Stephen Tremp recently released his new book, SALEM'S DAUGHTERS. Here's a blurb: A four
hundred year old evil is unleashed when souls of the daughters of those killed during the Salem Witch Trials find a new generation of people to murder at a popular modern-day bed and breakfast. And here are a few links: For a full synopsis and to download a copy of Salem’s Daughters for $2.99. Click Here.
I have a few winners to announce.
The winner of THE BLACKTHORN KEY is Leandra Wallace!
The winner of LOCK & MORI is Danielle H!
And the winner of HOODO is S.P. Bowers!
Congrats! E-mail me your address so I can have your book sent to you. Please e-mail me by the end of Wednesday or I'll have to pick another winner.
Today I’m excited to have debut author Laurel Gale here to share about her MG fantasy DEAD BOY that releases tomorrow. It sounds like something that will really appeal to boys too.
Here’s a blurb from Goodreads:
Just because you’re dead doesn’t mean you don’t deserve a life.
Crow Darlingson died in the 4th grade. But he’s still alive. And growing, actually. He can’t eat or taste anything, his body parts sometimes fall off (mom always sews them back on, though), and he’s only allowed to leave his house once per year, on Halloween.
Crow’s parents are separating, and despite their reassurances, he’s pretty sure it’s his fault. After all, having an undead son can’t be much easier than being one. Sneaking out at night only makes things worse, but he can’t resist the chance at a real friendship with Melody Plympton, the new girl next door, who loves mystery more than she minds the stink of his flesh or the maggots that sometimes crawl out of his nose.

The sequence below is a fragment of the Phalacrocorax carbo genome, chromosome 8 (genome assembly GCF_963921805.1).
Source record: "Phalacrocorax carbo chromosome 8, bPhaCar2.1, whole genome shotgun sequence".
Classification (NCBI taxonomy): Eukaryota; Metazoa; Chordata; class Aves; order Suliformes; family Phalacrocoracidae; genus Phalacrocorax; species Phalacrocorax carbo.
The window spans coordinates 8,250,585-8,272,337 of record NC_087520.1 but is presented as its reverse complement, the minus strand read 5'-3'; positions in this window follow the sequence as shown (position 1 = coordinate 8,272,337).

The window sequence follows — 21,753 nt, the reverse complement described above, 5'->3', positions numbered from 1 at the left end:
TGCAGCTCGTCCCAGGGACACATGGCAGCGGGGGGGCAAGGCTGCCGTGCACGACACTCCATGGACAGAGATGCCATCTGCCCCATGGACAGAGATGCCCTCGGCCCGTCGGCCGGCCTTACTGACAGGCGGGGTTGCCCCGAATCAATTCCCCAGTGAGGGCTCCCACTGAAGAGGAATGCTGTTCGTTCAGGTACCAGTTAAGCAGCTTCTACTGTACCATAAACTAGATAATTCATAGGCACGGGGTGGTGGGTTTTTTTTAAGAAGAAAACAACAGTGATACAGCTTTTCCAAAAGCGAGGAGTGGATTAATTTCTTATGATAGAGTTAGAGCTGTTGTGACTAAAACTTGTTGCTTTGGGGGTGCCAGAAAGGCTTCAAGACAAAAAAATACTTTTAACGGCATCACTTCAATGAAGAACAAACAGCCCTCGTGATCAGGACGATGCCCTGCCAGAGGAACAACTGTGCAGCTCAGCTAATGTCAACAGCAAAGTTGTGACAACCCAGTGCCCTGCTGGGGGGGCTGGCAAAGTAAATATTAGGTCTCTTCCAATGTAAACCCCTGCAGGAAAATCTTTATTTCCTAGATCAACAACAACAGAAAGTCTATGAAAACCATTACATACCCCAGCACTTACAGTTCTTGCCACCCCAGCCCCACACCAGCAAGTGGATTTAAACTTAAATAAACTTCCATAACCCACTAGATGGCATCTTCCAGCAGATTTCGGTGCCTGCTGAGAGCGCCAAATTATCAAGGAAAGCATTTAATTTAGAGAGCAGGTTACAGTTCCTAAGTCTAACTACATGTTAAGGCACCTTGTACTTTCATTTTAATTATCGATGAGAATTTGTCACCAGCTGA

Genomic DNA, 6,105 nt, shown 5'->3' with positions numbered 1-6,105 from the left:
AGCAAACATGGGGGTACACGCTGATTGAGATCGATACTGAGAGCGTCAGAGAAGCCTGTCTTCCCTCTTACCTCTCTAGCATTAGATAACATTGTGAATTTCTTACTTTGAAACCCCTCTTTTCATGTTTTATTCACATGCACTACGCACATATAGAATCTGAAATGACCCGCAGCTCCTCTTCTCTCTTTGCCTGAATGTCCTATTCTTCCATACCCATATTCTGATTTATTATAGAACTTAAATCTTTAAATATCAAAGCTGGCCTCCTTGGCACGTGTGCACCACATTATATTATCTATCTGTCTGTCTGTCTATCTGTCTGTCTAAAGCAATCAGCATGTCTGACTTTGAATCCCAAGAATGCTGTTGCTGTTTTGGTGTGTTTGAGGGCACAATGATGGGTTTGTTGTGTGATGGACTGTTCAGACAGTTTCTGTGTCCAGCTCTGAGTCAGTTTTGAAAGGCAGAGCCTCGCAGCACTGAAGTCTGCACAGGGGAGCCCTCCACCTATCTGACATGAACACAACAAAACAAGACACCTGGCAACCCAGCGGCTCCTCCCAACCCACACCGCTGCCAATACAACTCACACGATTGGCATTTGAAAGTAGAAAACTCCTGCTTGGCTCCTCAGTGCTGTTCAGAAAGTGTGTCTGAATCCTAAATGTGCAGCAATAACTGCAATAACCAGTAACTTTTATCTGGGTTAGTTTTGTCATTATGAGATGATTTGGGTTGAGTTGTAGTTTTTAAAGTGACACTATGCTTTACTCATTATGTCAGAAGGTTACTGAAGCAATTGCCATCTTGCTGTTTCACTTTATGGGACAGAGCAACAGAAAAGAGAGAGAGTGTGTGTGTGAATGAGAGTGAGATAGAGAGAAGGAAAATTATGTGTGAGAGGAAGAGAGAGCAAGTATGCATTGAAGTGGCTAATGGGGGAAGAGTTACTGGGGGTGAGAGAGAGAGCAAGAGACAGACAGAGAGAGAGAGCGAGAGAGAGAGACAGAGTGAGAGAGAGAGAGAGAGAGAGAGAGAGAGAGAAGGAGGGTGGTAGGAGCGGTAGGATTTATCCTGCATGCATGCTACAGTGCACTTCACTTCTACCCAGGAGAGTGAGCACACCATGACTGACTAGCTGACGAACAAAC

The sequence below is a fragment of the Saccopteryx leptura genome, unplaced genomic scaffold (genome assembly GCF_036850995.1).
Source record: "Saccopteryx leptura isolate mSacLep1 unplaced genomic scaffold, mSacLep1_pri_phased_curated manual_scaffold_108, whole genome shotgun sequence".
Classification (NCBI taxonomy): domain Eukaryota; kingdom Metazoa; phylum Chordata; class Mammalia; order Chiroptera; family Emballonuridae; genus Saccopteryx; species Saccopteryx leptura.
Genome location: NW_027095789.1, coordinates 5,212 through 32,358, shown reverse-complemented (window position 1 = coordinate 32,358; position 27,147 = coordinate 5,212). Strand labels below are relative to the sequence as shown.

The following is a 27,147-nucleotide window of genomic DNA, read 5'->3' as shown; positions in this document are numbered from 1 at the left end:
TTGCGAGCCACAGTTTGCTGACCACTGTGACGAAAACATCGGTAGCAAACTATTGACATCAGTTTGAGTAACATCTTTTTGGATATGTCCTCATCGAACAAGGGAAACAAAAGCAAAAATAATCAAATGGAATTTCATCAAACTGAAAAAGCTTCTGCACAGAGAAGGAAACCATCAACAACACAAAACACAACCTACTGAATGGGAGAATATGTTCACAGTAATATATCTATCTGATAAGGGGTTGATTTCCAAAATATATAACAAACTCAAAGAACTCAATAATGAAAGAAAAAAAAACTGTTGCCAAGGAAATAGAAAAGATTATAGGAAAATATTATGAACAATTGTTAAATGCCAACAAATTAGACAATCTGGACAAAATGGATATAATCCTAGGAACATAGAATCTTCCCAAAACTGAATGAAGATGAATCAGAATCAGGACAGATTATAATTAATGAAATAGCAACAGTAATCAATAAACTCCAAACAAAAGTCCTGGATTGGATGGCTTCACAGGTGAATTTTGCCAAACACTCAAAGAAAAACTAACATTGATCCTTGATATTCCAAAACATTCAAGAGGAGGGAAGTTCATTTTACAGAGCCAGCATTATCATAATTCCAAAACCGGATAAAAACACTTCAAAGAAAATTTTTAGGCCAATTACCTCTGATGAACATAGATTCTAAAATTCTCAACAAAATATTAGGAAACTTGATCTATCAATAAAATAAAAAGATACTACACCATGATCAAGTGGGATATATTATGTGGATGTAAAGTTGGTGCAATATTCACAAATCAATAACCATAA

Together they investigate the mysterious Meera - a monster living in the nearby park. Logic and fear tell Crow to stay away, but fuzzy memories lure him on. When Crow and Melody venture into its underground lair, Crow’s not just risking the half-life he clings to. He’s also risking the only friend he’s had in years.
The importance of friendship is crystallized as Crow and Melody face tests of loyalty, courage, and honor in this macabre middle grade novel by a debut author.
Hi Laurel! Thanks so much for joining us.
1. Tell us about yourself and how you became a writer.
I’ve always loved writing and reading. When I was a kid, I wrote (really bad) poetry and short stories. Later I got busy with college and then work and stopped writing fiction. One day, my husband suggested I try to write a novel. I dismissed the idea as silly, but a seed had been planted in my mind. A few months later, I became obsessed with the idea of becoming a novelist. After a little trial and error, I settled on children’s speculative fiction as my favorite thing to write.
2. That's awesome that your husband got you going on this. Where did you get the idea for DEAD BOY?
The story started with Crow Darlingson, the main character. I imagined him as this lonely little dead boy who just wanted a friend. Normally, I like to write a synopsis before I start a novel, but with DEAD BOY, I kind of just developed it as I went. It was a lot of fun to write.
3. Your book takes place in contemporary times. Share why you decided on a contemporary time period and about your world building process.